An Appeal to the Global Health Community for a Tripartite Innovation: An "Essential Diagnostics List," "Health in All Policies," and "See-Through 21(st) Century Science and Ethics".
July 17, 2015 Editor 0
An Appeal to the Global Health Community for a Tripartite Innovation: An “Essential Diagnostics List,” “Health in All Policies,” and “See-Through 21(st) Century Science and Ethics”.
OMICS. 2015 Jul 10;
Authors: Dove ES, Barlas IÖ, Birch K, Boehme C, Borda-Rodriguez A, Byne WM, Chaverneff F, Coşkun Y, Dahl ML, Dereli T, Diwakar S, Elbeyli L, Endrenyi L, Eroğlu-Kesim B, Ferguson LR, Güngör K, Gürsoy U, Hekim N, Huzair F, Kaushik K, Kickbusch I, Kıroğlu O, Kolker E, Könönen E, Lin B, Llerena A, Malhan F, Nair B, Patrinos GP, Şardaş S, Sert Ö, Srivastava S, Steuten LM, Toraman C, Vayena E, Wang W, Warnich L, Özdemir V
Diagnostics spanning a wide range of new biotechnologies, including proteomics, metabolomics, and nanotechnology, are emerging as companion tests to innovative medicines. In this Opinion, we present the rationale for promulgating an “Essential Diagnostics List.” Additionally, we explain the ways in which adopting a vision for “Health in All Policies” could link essential diagnostics with robust and timely societal outcomes such as sustainable development, human rights, gender parity, and alleviation of poverty. We do so in three ways. First, we propose the need for a new, “see through” taxonomy for knowledge-based innovation as we transition from the material industries (e.g., textiles, plastic, cement, glass) dominant in the 20(th) century to the anticipated knowledge industry of the 21st century. If knowledge is the currency of the present century, then it is sensible to adopt an approach that thoroughly examines scientific knowledge, starting with the production aims, methods, quality, distribution, access, and the ends it purports to serve. Second, we explain that this knowledge trajectory focus on innovation is crucial and applicable across all sectors, including public, private, or public-private partnerships, as it underscores the fact that scientific knowledge is a co-product of technology, human values, and social systems. By making the value systems embedded in scientific design and knowledge co-production transparent, we all stand to benefit from sustainable and transparent science. Third, we appeal to the global health community to consider the necessary qualities of good governance for 21st century organizations that will embark on developing essential diagnostics. These have importance not only for science and knowledge-based innovation, but also for the ways in which we can build open, healthy, and peaceful civil societies today and for future generations.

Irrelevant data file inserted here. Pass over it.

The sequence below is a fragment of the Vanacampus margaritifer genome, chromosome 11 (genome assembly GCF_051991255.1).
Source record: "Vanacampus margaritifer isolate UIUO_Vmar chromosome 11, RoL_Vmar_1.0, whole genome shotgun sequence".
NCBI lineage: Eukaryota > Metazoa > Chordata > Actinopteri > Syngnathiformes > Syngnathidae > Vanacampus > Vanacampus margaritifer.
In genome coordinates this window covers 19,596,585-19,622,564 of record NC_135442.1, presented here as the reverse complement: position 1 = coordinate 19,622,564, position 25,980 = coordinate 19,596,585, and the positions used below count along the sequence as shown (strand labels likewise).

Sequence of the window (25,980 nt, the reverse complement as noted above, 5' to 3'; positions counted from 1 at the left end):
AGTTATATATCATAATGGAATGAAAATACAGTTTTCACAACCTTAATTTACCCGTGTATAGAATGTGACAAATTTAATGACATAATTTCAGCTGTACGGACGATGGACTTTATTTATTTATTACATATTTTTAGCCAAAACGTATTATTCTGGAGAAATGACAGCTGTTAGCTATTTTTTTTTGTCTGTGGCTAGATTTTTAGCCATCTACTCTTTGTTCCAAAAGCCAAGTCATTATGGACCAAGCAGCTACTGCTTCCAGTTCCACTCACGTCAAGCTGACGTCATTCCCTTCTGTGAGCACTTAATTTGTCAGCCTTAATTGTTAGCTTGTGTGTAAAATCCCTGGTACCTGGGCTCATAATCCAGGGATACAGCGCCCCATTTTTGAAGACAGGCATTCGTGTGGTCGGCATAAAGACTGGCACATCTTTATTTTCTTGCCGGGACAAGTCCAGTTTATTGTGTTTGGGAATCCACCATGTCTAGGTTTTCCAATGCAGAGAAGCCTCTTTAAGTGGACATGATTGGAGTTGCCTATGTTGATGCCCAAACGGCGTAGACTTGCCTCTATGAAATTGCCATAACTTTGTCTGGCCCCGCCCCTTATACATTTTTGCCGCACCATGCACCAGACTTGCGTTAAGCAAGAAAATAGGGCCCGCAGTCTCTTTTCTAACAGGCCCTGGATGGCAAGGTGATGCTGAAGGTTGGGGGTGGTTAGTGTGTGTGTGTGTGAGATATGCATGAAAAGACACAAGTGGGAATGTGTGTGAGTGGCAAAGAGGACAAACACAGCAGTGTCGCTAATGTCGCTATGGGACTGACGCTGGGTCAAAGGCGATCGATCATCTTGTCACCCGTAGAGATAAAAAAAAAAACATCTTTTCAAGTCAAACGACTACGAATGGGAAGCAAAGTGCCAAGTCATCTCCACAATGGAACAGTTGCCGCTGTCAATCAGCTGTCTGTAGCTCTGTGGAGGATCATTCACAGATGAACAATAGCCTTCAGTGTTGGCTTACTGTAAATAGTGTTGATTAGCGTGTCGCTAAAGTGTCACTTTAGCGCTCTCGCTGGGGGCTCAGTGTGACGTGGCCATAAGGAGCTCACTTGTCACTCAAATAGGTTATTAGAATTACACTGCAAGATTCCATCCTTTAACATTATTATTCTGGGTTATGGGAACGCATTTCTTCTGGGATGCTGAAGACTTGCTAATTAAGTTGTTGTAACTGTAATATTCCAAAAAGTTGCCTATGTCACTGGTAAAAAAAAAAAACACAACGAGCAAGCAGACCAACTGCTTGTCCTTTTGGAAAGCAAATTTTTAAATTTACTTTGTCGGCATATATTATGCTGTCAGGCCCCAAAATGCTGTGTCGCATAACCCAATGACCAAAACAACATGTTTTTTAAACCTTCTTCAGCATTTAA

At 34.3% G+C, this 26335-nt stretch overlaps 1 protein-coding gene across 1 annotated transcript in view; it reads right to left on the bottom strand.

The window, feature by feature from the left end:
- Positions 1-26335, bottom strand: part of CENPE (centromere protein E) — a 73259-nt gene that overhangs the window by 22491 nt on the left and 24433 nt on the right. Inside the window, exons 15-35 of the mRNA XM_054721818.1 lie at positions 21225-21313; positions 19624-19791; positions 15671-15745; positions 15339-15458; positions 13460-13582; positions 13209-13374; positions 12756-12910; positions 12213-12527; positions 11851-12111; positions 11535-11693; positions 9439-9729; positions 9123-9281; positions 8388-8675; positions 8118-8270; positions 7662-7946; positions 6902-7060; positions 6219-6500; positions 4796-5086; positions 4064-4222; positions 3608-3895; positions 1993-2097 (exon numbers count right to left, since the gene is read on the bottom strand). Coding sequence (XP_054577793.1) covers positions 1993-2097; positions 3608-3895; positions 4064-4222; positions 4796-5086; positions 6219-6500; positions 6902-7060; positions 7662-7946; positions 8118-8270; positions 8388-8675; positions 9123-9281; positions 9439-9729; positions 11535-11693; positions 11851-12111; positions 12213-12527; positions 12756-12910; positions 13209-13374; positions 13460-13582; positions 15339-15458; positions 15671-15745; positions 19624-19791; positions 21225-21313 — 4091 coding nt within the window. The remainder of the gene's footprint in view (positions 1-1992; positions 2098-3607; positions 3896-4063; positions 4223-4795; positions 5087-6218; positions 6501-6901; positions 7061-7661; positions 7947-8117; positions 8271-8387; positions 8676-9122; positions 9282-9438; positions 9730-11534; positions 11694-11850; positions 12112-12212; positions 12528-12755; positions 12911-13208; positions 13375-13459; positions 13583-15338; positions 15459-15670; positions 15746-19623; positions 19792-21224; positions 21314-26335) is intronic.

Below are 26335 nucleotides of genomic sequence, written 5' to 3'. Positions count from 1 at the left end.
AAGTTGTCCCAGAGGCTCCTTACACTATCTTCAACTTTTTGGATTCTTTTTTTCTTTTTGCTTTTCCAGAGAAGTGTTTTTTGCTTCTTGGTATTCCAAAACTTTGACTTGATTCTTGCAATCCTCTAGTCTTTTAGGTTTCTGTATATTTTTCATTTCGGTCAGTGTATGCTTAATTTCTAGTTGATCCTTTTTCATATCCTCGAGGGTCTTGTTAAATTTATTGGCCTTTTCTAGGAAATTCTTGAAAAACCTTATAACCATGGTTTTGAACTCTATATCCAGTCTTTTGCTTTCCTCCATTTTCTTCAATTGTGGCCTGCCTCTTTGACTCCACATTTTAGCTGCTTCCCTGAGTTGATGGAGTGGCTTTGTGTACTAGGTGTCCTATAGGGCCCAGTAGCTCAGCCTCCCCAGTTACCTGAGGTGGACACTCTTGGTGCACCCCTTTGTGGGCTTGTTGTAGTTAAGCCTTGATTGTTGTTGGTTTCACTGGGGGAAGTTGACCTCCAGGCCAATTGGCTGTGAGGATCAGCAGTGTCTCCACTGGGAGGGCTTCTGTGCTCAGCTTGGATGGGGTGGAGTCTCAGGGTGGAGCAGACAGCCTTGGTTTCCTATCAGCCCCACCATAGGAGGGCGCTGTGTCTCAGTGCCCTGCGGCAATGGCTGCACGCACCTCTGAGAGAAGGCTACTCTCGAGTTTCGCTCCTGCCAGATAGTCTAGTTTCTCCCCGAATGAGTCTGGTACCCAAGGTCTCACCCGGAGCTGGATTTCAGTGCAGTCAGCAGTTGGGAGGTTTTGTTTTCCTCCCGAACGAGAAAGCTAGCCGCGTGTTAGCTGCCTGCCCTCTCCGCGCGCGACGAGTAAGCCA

PMID: 26161545 [PubMed – as supplied by publisher]
- Translating biotechnology to knowledge-based innovation, peace, and development? Deploy a Science Peace Corps–an open letter to world leaders.
- Insights into the Affordable Medicines Facility-malaria in Ghana: the role of caregivers and licensed chemical sellers in four regions.
- Good laboratory practices guarantee biosafety in the Sierra Leone-China friendship biosafety laboratory.
- The plasticity of NBS resistance genes in sorghum is driven by multiple evolutionary processes.
- Developing Biosensors in Developing Countries: South Africa as a Case Study.
- New study highlights effectiveness of a herpesvirus CMV-based vaccine against Ebola
Tags: Tripartite Innovation
Subscribe to our stories
- Device that recycles vaporized water from power plants wins MIT $100K May 28, 2019
- Why Do Foreign Investors’ Attitudes toward Women Matter? May 28, 2019
- When less is more: coordinating innovation in open versus closed source software development May 28, 2019
- Social entrepreneurship: an emerging market perspective, some fresh evidence from Ghana May 28, 2019
- Influence of personal traits on social entrepreneurship intention: an empirical study related to Tunisia May 28, 2019